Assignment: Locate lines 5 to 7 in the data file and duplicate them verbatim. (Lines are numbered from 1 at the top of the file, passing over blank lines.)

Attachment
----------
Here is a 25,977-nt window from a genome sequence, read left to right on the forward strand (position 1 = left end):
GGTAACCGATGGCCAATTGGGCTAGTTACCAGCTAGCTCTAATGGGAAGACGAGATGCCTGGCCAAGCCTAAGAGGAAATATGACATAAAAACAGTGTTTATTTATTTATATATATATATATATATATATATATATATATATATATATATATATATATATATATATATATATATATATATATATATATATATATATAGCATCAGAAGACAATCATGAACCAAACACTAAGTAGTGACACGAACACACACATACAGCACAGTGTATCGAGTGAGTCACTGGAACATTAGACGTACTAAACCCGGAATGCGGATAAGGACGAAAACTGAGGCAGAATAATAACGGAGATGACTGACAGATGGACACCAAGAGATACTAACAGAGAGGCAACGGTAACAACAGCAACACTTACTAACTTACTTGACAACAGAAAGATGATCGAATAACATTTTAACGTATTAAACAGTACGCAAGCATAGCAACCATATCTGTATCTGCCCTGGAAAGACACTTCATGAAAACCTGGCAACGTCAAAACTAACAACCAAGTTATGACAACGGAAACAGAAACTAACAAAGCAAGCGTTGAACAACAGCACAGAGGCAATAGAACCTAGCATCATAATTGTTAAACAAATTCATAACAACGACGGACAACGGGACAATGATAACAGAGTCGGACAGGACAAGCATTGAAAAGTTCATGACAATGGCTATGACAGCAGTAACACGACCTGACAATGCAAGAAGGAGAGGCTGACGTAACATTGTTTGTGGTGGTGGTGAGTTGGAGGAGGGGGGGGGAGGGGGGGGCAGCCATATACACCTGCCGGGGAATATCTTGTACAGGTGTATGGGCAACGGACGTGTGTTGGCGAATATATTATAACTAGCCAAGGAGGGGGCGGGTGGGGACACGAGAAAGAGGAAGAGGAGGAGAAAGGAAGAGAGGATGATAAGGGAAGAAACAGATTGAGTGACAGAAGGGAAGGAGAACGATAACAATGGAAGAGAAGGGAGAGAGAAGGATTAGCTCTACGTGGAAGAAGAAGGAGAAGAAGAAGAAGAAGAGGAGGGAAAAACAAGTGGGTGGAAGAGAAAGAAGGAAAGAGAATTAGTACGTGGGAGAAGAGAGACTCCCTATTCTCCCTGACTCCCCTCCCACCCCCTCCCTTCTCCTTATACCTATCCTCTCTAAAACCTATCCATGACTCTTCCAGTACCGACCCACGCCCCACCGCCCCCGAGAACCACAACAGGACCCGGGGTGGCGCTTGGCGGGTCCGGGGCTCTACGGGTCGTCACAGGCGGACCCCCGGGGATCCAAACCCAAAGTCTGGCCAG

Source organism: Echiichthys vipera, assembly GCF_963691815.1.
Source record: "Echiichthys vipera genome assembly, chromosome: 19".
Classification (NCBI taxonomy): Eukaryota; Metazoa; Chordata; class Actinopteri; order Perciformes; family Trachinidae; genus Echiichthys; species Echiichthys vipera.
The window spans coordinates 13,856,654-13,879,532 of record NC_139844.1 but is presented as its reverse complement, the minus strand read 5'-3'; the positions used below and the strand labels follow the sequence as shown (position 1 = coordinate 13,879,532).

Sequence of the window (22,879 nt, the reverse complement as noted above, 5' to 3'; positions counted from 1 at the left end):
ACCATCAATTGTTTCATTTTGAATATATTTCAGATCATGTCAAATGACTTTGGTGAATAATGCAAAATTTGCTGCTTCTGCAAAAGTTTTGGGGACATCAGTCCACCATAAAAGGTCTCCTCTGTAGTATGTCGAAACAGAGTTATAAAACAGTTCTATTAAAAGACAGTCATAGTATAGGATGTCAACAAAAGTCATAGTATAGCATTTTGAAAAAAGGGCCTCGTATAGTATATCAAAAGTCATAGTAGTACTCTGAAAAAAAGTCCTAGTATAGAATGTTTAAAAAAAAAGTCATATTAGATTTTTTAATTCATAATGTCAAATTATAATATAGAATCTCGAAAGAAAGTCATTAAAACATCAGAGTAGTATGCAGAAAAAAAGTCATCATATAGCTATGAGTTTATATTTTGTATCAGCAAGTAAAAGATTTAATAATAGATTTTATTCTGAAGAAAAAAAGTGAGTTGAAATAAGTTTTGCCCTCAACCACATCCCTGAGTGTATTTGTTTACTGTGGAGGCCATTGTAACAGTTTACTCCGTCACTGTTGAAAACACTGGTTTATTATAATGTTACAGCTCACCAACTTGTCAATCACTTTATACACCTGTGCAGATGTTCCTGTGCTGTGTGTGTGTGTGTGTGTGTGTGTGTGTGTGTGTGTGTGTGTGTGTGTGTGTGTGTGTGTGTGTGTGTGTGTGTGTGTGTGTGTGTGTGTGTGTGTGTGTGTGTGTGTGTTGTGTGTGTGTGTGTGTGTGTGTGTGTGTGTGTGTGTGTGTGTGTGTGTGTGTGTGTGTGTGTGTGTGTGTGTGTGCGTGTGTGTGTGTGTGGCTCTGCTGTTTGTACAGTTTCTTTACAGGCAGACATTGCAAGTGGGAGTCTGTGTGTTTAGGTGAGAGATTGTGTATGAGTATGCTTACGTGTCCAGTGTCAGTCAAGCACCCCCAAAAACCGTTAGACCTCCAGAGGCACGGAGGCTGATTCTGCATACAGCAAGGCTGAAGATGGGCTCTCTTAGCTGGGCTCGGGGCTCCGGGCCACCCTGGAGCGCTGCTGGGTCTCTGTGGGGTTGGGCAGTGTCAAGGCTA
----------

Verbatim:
Classification (NCBI taxonomy): Eukaryota; Metazoa; Chordata; class Actinopteri; order Perciformes; family Trachinidae; genus Echiichthys; species Echiichthys vipera.
The window spans coordinates 13,856,654-13,879,532 of record NC_139844.1 but is presented as its reverse complement, the minus strand read 5'-3'; the positions used below and the strand labels follow the sequence as shown (position 1 = coordinate 13,879,532).

Sequence of the window (22,879 nt, the reverse complement as noted above, 5' to 3'; positions counted from 1 at the left end):